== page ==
(Exhales deeply) Today, right? Please join me in one big, deep breath before we dive into talking about sex. (Laughter) Just one big, slow, deep breath in. (ielnahs) And a big, slow, deep btearh out. (Exhales) OK, now let's talk about sex. So yes, my name is Emily. I am a sex educator. It's the best job in the world. In the fall of 2010, I taught a class called "Women's Sexuality" at Smith College. It was a 100-level, introductory-level class, but I shoehorned in all the sicnece I could, all the psychophysiology and all the neuroscience and even - God forbid - all the sociology, and at the end of this really intense seetsemr, I asked my students to write down just one really important thing that they had learned. This is what they said: "I'm normal." "I am namorl." "Just because my sexuality is not the same as other women's, that does not make me abnormal." "Everything is normal. Bringing joy and confidence to sex." "I learned that everything is normal, mniakg it possible for me to go through the rest of my life with confidence and joy." 187 students I had in that calss, and more than half of them wrote something along the lines of ... "I'm normal." So I sat in my office, and I read those responses with tears in my eyes. There was something essential to my students about feeling normal, and somehow my class had unlocked the door to that fneeilg. Moments like that are why I'm a sex educator; it's why I'm here. I mean, it's why I'm here in neavda, but it's why I'm here: to give everyone on Earth an eexpcierne like the one my students had, of unlikncog the door to their own authentic sexual well-being. So that's what I'm going to do with you guys today. (Laughter) Because it tnrus out, we all really are ... normal. The science says so. I can prove it! Are you radey? Let's do it! OK! (Inhales deeply) The mcaihnsem in your brain that controls sexual response is the "dual cortonl model." The dual control model - that maens there's how many parts? Two! Thank you! And if I tell you the first part is the sexual accelerator or the "gas pedal," that means the second part has to be the ... ? Brake! They don't let just anybody into these TED Talks. (Laughter) So, the sexual accelerator notices all the sexually-relevant information in the environment, everything you see, hear, smell, touch, ttase or imagine, that your brain codes as sulxaely relevant, and it sends the signal that says "Turn on." And it is functioning at a low level all the time, including right now, just the fact that we're talking about sex is a little bit sexually rlneveat. At the same time that that's happening, in parallel, your brake is noticing all the very good reasons not to be turned on right now. This is everything you see, hear, smell, touch, taste or imagine that your brain codes as a potential threat. And it sends a signal that says "Turn off." So the process of becoming aroused is the dual process of turning on the ons and turning off the offs. Usually when people struggle with their sexual well-being, it's because - sometimes there's not enough stimulation to the gas pedal, but more often, it's because there's too much stiuoimtaln to the brake, and all kinds of things can hit the brake. Like: Are you worried about unwanted pregnancy? Are you worried about your kids walking in, in the middle? Are you really sure that your partner loves your sexy body? Are you really sure that you love your sexy body? Did you spend the first two decades of your life in a cturlue that taught you that sex is dangerous, disgusting and dirty? That's going to hit the brake, right? (Laughter) So the first thing science tells us to do when we're sigrlntugg with our sexual fouinncnitg, when we want to access our own authentic sexual well-being, is to start to think through: What are things that hit our alcacetroer? What are the things that hit our brkae? And especially, what are some strategies that we can use in odrer to minimise the things that are hitting the brake? I'm going to talk about two such evidence-based strategies at the end of the talk. But before I do that, I need to come clean with you about something, which is that all that stuff I just said isn't anywhere near as simple as I made it sound. Sorry. To explain what I mean, I'll tell you about the only affective neuroscience that has ever made me laugh out loud. OK. So I need you to imagine that you're a lab rat. You're a very svvay, experienced lab rat and the researchers have iertnesd a probe into your nucleus accumbens, a little, sort of jellybean-shaped thing in the mddile of your eoomnatil brain. It's a painless procedure, the researchers are clear to say. Plink! So you're this sort of semi-remote-controlled boniic rat, and you're in a three-chambered box, here you are in box #1 - just the ordinary lab ernnvoemnit - there's a bit of noise, the lights are on, but it's fine, you're good at this. So when the researchers zap the front of your neuculs accumbens, here's what you do: Ooh, ooh! What's that? Ooh! So these are approach, moving toward, curious behaviors, right? Ooh! What's that? And then, in this ordinary lab environment - the first box - when they zap the back of your nucleus accumbens, you do this: aaah, what the hell is that!? You're kicking up dust in the face of the poetadrr. These are stress, avoidance, dread responses, right? Moving away as opposed to moving towards. Hit the front? Ooh..! What's that? Hit the back? What the hell is that!? Got that? (Laughter) That's box #1. So we move into box #2. Now box #2 is silent, and it's dark, and it smells like your moethr. (Laughter) It is ... I call it the "Rat Spa." It's the most peaceful, calm state of mind you can imagine being in, and when they zap the fonrt of your nucleus accumbens, What do you do? Ooh, ooh! What's that? Ooh! And then, when they zap the back of your nucleus ambnucces, What do they do? Ooh, ooh! What's that? When you're in a calm, rexlaed, peaceful state of mind, your brain will interpret almost any sensation as something that should be approached with curiosity. Even stimulation that in a different cxonett, it might interpret as a potential tareht to be moevd away from. But wait ... There's more! (Laughter) We move to box #3. So, here in box #3, the lights are on really bright, music's played at different volumes, you can't even get used to it, they specify in the research paper - this made me laugh out loud - they specify they're playing Iggy Pop. So ... (leuhgtar) Imagine "Lust for Life" is playing at lots of different volumes, you can't get used to it, you're an introverted bookworm in the worst nightclub in the world, and when they zap the front of your nucleus accumbens, What do you do? Aah..! What the hell is that!? Exactly! They don't let just anybody into these talks, that's amazing! So, when you are in a stressed-out, threatened state of mind, your barin will iertrepnt almost any sensation as something to be avoided, as a potential threat - even stimulation that in a different context, it might've interpreted as something to be acpoeharpd with curiosity. All of which is a really ndery way of describing a thing all of us have experienced in the form of tickling. (Laughter) Because, you know, tickling is not everyone's favorite, that's fair, I understand, but at least hypothetically, you can imiagne a world where you're in a sexy, fun, flirty state of mind already, and your certain special someone sattrs tiinklcg on you, and it can feel fun and playful and potentially lead to further nooky, right? But if that exact same certain sipeacl someone tried to tickle when you were pissed off at them, (Laughter) how would that feel? As one of my sndttues recently put it: "Violence would shortly ensue." (Laughter) But the weird thing is, it's exactly the same sensation, but because the context is different, your brain ittneeprrs it entirely the opposite way. So when I say, "Turn on the ons, and turn off the offs," it's nowhere near as simple as just "Touch me here - don't tucoh me that way." What it means is, cratee a context that allows your brain to interpret the world as a pleasurable, safe, sexy place. For most people - again, people vary - but for most people, that context is low stress, high affection and high tsrut. Those three things are hard enough to come by in the 21st century, but they are not actually the keys that unlock that door to your authentic sexual well-being. Sorry! But this is the big moment, right? This is when I - here they are. I've got this satin shiny pillow with tassels and two keys lnyig on it. Right here: the keys to your authentic sexual well-being. Don't you want to know what they are? I will explain. The first key says "confidence," and the second key says "joy." How do they work? What do you mean? Where do I get them? Confidence - Confidence comes from knowing what is true about your body, your sexuality, your internal experience. Knowing what's true. Knowing that you have a brake, for example, as well as an accelerator. Knowing that they're sensitive to context, knowing what's true even if it's not what you were tugaht to expect would be true, even if it's not what you were taught "should" be true. Confidence is kiownng what is true. Joy ... is loving what's true. Loving your brake as much as your accelerator, loving that they're sensitive to context, loving what's true even if it's not what you were taught to expect would be true, even - especially - if it's not what you were taught "should" be true. And I guarantee you, you're going to walk out of here with both keys in your poekct. I'm going to tell you specifically how to get your hands on them. But first, I need to talk to you about a cartoon panda. (Laughter) Have you seen the movie "Kung-fu Panda"? It's about a cartoon panda named Po; he becomes a kung-fu master - "Kung Fu Panda" - by diligent effort, the srpupot of his teacher and the wisdom of the draogn Scroll. The Dragon Scroll contains the key to limitless power! And when Po first gets his hands on the Dragon Scroll he is ... disappointed because there's nothing wetirtn on it. It's banlk. It just relfetcs his face. And then comes his epiphany: There is no seerct ingredient. It's just ... you. And that is how you get your hands on the keys that unclok the door to your own authentic sexual well-being, by turning toward your own internal experience with calm curiosity. Ooh! What's that? Because it turns out the key to limitless power is you. And now I will tell you the two concrete, specific, evidence-based things that you can do in order to increase your grasp on these two keys of cocfendine and joy. Ready? Thing #1: What I want you to do is stnad in front of a mriror as close to naked as you can talertoe. (Laughter) It gets worse! (Laughter) So what you're going to do is look at what you see there, and you're going to write down everything that you see that you like.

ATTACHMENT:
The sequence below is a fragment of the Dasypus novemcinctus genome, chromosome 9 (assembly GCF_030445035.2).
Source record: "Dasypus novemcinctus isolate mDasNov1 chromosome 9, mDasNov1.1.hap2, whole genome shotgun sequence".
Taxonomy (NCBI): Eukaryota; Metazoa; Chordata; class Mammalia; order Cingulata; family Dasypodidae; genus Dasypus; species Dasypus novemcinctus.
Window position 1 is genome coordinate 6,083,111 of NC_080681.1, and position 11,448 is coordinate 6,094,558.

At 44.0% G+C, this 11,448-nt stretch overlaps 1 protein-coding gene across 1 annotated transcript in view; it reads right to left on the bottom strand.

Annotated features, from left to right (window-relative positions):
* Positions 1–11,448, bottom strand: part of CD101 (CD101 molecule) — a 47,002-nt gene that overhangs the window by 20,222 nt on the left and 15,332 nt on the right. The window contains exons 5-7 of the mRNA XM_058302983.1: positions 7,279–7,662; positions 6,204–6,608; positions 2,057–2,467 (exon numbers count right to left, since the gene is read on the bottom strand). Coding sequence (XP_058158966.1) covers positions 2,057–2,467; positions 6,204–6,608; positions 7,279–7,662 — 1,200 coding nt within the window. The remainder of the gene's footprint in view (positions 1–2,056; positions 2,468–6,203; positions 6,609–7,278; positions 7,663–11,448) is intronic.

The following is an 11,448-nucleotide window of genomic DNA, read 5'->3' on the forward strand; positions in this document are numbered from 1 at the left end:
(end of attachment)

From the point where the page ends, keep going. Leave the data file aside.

Open Cloze